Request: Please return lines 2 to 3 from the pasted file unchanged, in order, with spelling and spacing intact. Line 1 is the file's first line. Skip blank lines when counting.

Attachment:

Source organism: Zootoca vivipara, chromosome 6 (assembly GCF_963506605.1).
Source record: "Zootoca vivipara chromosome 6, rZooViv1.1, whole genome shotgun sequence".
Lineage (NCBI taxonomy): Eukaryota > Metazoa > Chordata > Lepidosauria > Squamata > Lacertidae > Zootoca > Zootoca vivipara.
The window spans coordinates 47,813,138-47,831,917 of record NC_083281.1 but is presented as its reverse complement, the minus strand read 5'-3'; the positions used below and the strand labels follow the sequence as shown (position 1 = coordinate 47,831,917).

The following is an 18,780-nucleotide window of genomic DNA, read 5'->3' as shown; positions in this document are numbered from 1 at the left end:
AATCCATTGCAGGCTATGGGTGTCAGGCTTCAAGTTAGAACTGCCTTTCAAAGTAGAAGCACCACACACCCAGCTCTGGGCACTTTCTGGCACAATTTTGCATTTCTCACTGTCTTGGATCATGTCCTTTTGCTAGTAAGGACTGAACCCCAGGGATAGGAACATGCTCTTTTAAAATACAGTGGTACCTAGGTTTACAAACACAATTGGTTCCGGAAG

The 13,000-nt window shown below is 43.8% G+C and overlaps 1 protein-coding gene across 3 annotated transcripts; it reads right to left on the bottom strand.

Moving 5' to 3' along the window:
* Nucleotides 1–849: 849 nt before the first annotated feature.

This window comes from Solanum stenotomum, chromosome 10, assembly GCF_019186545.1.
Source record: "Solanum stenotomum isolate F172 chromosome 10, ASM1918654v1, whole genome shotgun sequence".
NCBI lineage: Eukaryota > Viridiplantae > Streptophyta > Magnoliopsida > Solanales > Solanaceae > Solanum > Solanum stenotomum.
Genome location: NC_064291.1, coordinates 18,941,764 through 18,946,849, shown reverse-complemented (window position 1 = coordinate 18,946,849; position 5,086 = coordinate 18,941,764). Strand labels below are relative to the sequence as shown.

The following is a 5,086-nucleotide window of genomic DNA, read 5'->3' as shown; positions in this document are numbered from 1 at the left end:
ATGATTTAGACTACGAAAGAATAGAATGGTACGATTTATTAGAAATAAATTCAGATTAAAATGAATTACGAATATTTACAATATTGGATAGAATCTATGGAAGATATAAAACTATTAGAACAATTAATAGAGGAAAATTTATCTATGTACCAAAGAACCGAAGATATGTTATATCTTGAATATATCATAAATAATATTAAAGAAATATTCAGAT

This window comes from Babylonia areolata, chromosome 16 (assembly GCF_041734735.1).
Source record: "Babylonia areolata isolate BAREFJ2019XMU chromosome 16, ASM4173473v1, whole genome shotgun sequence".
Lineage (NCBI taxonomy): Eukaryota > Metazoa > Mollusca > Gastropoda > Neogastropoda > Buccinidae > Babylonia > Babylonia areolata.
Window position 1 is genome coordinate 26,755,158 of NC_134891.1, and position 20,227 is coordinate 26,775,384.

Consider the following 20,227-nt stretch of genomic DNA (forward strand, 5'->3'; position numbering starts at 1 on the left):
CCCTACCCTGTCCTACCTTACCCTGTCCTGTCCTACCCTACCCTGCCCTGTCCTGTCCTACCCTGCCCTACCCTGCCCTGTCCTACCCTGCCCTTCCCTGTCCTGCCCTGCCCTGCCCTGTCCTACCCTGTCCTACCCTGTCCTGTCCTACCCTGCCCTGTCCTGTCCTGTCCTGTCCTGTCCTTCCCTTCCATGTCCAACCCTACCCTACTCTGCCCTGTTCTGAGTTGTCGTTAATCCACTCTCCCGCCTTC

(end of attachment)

Source record: "Zootoca vivipara chromosome 6, rZooViv1.1, whole genome shotgun sequence".
Lineage (NCBI taxonomy): Eukaryota > Metazoa > Chordata > Lepidosauria > Squamata > Lacertidae > Zootoca > Zootoca vivipara.